The Home Office must pay the family of a Brighton doctor £130,000 after they suffered a terrifying ordeal as a result of official failings.
The parliamentary ombudsman has also ordered the Home Office to apologise to the family of Alison Hewitt.
Dr Hewitt suffered a sustained campaign of stalking and harassment after ending her relationship with Canadian bank auditor Al Amin Dhalla.
He tried to burn down her mother and stepfather’s home before Sussex Police tracked him down to the hospital where Dr Hewitt worked.
Officers found weapons including a loaded crossbow and a big knife in his hire car along with a doctor’s white coat and stethoscope. Dhalla, 44, also had a van with a cage fitted in the back.
His campaign of terror was possible, the ombudsman said, because the Home Office had made serious mistakes.
Dr Hewitt’s mother Pamela found evidence of Dhalla’s violent past and alerted the Home Office but officials failed to act.
The ombudsman, Dame Julie Mellor, published an anonymised report yesterday called Home Office failures put a family in danger.
She said: “I am laying this report before Parliament … because the story it tells of maladministration and injustice is so important.
“It matters for the public and for officials working to protect the public from harm.
“The complaint we investigated was about the Home Office’s response to a mother’s fears in November 2010.
“She had discovered that a Canadian man living with her daughter had lied about his overseas criminal past when he came to the UK to live and work.
“She feared that the man would harm her daughter and herself. She believed that the UK’s immigration laws, enforced by the Home Office, would help keep them safe.
“She was right to be afraid and the Home Office failed to help her.
“Our work shows the serious mistakes made by the Home Office before and after the man’s arrest for crimes against the family.
“It shows how maladministration by the Home Office prevented them from helping the family in time and then led the Home Office to deny responsibility for the effect of their mistakes.
“In response to our investigation, the Home Office are embracing the opportunity to put things right, as far as they can, and to learn from this family’s terrifying experience.
“Our recommendations for avoiding a repeat of what happened to (Mrs Hewitt) and her family rely on the integrity of the work that the Home Office have agreed to carry out in response to this investigation.
“We hope that Parliament will take whatever action it feels appropriate in order to hold the Home Office to account for the failures we have identified and to monitor progress against our recommendations.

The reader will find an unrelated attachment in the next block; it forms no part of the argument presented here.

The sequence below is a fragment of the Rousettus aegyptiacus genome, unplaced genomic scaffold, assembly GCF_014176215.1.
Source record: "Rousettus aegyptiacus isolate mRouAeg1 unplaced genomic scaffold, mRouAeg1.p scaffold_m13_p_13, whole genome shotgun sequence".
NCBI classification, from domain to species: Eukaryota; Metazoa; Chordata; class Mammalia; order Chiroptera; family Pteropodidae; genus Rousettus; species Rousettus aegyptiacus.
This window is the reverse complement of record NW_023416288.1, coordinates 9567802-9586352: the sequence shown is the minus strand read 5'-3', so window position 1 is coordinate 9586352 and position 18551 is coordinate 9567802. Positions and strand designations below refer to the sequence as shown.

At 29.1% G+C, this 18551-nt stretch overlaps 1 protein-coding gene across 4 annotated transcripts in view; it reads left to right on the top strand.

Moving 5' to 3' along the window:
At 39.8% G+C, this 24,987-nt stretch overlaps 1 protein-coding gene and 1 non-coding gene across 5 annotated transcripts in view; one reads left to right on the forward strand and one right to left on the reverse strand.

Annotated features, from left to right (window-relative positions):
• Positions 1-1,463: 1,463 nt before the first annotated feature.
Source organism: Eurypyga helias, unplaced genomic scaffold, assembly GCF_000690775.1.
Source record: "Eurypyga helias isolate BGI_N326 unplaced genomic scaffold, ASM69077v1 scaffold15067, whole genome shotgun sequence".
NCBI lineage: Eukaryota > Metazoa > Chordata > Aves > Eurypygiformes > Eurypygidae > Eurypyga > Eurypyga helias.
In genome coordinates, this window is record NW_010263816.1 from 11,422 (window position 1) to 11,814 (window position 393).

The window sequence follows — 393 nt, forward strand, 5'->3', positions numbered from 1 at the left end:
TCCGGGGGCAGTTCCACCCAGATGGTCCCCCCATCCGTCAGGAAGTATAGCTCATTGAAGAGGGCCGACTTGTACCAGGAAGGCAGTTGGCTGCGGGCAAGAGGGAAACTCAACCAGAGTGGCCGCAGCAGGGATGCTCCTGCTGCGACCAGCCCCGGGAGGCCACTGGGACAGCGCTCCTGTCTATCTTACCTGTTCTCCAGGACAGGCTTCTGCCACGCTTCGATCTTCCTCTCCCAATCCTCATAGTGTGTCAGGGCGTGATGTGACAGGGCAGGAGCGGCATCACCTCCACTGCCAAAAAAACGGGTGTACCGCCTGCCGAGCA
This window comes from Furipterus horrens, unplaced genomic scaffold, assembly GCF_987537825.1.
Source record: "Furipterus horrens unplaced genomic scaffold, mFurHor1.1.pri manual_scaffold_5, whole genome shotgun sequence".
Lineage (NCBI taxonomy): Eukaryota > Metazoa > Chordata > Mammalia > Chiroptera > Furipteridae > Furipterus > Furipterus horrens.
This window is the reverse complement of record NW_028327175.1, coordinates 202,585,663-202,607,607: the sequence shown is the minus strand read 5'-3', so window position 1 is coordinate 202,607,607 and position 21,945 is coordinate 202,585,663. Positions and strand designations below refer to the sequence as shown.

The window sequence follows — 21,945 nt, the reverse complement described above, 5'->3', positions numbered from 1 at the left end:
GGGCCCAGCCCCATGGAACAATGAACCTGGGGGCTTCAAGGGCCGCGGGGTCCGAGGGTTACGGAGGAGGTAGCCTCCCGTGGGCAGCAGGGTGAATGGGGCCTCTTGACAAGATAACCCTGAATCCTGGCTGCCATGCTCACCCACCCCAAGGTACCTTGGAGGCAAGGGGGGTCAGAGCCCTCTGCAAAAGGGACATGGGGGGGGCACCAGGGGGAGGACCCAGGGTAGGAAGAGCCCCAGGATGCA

“On the evening of 10 November 2010 (Mrs Hewitt) emailed the Home Office to alert them to (Dhalla’s) re-entry to the UK on 13 November 2010 after a holiday abroad.
“(Dhalla) was a foreign national who had a visa that allowed him to live and work in the UK and he was in a relationship with (Mrs Hewitt’s) daughter.
“(Mrs Hewitt) and her family had become suspicious of (Dhalla) because of his behaviour and the inconsistencies in what he told them about himself.
“(Mrs Hewitt) engaged a private investigator to look into (Dhalla’s) background.
“The private investigator telephoned (Mrs Hewitt) on 10 November 2010 to inform her that (Dhalla) had a criminal record for violent offences committed overseas and very strongly advised her to pass this information to the UK authorities.
“That evening (Mrs Hewitt) emailed the Home Office with this information, explaining that (Dhalla) had used three aliases and had an extensive criminal record for violence and use of weapons in Canada.
“She informed them that (Mrs Hewitt’s) flight was due to arrive at 8.25am on 13 November 2010 and gave them the flight number.
“The Home Office took no action against (Dhalla) following (Mrs Hewitt’s) email and he passed through border control without being stopped.
“The Home Office took no follow up action to check whether (Dhalla) had entered the UK or to alert the relevant authorities to (Dhalla’s) entry into the UK.
“(Mrs Hewitt) contacted the Home Office on two further occasions during November 2010 about her continuing concern that (Dhalla) had re-entered the UK.
“The Home Office still took no action.
“By December 2010 (Dhalla) had embarked on a prolonged and escalating campaign against (Mrs Hewitt’s) daughter and her family.
“In April 2011 the police arrested (Dhalla) after his harassment of the family had reached the point of setting fire to (Mrs Hewitt’s) home.
“(Dhalla) was convicted of several offences including arson, theft, harassment, perverting the course of justice, having an offensive weapon and criminal damage.
“He was given a minimum sentence of six years.”
In response to the ombudsman’s findings, the Home Office is to carry out and publish the outcomes of three separate reviews of their approach to
- checking visa applicants’ statements about their overseas criminal records and good character
- handling allegations including their use of and access to the watchlist
- dealing with correspondence
Dame Julie said: “They are to publish a progress report on the reviews within a year.
“They are to show the family that they have a grip on the next stages in their dealings with (Dhalla), including telling the family how they are monitoring his detention in the UK.
“They are to apologise to the family and pay them £120,000 for the effect on the six family members of their mistakes and £10,184 towards their expenses.”